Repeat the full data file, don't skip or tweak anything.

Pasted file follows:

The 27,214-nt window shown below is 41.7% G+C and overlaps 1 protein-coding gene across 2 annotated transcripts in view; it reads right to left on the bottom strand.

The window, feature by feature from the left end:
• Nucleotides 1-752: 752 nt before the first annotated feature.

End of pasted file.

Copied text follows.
The 27,214-nt window shown below is 41.7% G+C and overlaps 1 protein-coding gene across 2 annotated transcripts in view; it reads right to left on the bottom strand.

The window, feature by feature from the left end:
• Nucleotides 1-752: 752 nt before the first annotated feature.